Healdsburg wants to be seen as a bicycle-friendly community, but not to the extent of approving a law that makes it easier for cyclists to sue motorists who harass or assault them.
The Healdsburg City Council on a 5-0 vote Monday night rejected a so-called “Vulnerable User” ordinance proposed by the Sonoma County Bicycle Coalition, saying it could lead to frivolous lawsuits.
Instead, council members said an education program is needed to reduce friction between drivers, cyclists and even pedestrians.
“No one is against cyclists,” said Councilman Gary Plass. “The community had made it clear they don't think this is necessary.”
The council action followed testimony from a few bicyclists who talked about scary brushes with motor vehicles, or threats from angry drivers who can turn cars into lethal weapons.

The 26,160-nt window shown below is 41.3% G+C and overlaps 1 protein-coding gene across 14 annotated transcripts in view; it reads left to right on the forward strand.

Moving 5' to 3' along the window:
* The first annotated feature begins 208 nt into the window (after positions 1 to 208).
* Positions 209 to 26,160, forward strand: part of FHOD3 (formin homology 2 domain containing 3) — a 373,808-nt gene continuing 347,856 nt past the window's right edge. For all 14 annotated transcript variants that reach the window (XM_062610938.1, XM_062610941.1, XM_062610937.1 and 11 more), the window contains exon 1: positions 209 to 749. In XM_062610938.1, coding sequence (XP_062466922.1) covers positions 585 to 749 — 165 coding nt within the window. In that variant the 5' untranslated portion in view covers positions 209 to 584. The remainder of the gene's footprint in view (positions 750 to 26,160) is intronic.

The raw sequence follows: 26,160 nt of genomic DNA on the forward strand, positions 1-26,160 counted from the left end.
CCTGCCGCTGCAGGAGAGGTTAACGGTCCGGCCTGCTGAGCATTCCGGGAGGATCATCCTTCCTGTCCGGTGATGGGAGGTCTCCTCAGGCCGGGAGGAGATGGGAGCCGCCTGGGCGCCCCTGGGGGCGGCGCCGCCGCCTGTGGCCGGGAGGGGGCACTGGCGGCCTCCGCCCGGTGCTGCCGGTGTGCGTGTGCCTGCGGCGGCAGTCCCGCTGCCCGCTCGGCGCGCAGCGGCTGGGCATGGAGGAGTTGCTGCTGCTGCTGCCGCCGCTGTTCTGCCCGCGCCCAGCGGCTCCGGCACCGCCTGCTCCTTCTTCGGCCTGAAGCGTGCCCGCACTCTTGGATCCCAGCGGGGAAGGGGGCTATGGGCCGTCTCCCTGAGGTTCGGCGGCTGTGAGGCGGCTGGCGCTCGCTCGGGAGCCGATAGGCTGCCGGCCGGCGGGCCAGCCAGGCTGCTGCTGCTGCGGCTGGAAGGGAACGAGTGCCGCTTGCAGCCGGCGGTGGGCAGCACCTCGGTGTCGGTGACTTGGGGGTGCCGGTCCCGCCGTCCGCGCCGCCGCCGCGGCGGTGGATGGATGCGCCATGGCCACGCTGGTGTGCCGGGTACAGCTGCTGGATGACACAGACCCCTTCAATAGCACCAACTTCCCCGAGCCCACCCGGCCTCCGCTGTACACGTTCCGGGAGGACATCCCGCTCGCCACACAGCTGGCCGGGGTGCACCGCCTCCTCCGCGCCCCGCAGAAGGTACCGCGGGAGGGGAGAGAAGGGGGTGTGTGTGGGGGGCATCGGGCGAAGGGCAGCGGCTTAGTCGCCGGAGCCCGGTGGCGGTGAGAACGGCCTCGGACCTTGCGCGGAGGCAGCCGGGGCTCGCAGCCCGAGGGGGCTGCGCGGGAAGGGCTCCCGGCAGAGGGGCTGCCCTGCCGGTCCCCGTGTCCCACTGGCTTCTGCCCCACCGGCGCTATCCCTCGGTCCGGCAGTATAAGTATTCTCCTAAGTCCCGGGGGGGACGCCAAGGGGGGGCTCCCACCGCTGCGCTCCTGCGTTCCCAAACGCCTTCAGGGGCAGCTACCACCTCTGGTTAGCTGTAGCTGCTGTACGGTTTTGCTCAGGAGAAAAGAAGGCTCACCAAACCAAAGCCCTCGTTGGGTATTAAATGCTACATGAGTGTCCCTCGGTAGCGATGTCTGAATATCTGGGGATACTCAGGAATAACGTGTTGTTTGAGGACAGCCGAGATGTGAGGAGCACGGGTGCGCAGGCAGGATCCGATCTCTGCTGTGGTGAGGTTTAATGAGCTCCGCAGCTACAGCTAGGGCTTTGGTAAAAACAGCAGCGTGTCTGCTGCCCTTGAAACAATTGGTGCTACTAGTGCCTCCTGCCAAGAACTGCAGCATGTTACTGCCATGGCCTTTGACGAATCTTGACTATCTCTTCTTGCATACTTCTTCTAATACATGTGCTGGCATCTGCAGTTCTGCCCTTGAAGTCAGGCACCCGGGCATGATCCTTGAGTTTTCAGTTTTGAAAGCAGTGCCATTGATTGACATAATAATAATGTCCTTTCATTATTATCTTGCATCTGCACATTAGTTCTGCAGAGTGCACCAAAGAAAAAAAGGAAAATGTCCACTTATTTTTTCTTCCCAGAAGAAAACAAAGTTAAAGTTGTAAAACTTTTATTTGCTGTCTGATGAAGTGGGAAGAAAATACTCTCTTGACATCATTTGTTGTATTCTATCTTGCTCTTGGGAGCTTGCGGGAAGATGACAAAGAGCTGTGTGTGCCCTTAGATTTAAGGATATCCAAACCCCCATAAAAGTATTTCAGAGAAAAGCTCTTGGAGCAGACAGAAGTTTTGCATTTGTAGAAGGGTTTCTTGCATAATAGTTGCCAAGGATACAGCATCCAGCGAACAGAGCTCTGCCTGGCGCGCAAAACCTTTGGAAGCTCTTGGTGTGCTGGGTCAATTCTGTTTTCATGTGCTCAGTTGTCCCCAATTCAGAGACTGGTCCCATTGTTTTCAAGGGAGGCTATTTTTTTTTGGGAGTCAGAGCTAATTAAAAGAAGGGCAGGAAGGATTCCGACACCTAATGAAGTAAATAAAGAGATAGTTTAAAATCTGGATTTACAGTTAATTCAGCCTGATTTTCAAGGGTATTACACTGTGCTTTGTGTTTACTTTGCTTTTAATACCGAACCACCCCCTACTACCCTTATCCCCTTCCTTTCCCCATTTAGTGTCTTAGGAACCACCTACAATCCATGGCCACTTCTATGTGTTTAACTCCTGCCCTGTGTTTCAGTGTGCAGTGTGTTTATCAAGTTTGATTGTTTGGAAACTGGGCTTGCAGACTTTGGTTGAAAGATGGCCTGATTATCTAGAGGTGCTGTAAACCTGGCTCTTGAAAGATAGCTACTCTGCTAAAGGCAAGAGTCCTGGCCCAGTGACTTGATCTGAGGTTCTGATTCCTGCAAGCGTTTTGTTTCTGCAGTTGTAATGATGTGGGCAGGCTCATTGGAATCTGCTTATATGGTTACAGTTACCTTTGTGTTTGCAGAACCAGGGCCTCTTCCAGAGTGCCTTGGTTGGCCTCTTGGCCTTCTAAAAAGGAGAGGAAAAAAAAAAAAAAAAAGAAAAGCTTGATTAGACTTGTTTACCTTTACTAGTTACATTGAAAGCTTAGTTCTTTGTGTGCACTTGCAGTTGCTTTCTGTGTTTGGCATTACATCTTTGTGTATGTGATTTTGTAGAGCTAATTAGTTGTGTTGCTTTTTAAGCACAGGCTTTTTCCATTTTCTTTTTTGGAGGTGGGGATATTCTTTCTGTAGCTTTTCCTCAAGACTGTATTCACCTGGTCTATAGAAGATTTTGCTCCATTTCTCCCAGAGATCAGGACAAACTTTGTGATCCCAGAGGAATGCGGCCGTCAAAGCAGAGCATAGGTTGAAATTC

On the other hand, opponents of the proposed ordinance suggested bicyclists provoke a reaction by riding three abreast, making it hard for cars to pass, or they run stop signs and traffic lights.
The Bicycle Coalition proposed the Vulnerable User ordinance to deter cases in which cyclists are physically attacked, forced off the road, had objects thrown at them, or even been groped.
The coalition began promoting the ordinance following a a number of high-profile incidents involving cyclists and pedestrians killed in Sonoma County.
Similar to laws first passed in Los Angeles and a few other metropolitan areas, it stipulates that cyclists and pedestrians can sue motorists who harass or attack them, and can recover triple damages, punitive damages and attorney fees.
The Sonoma County Board of Supervisors approved a version of the new law, along with the Sebastopol City Council. But the Windsor Town Council rejected it.
Skeptics said it goes too far in favor of cyclists, for whom it is primarily intended.
In particular, they said it would be unduly burdensome for those who are wrongfully accused of harassing cyclists, such as motorists who honk at a cyclist to announce their presence.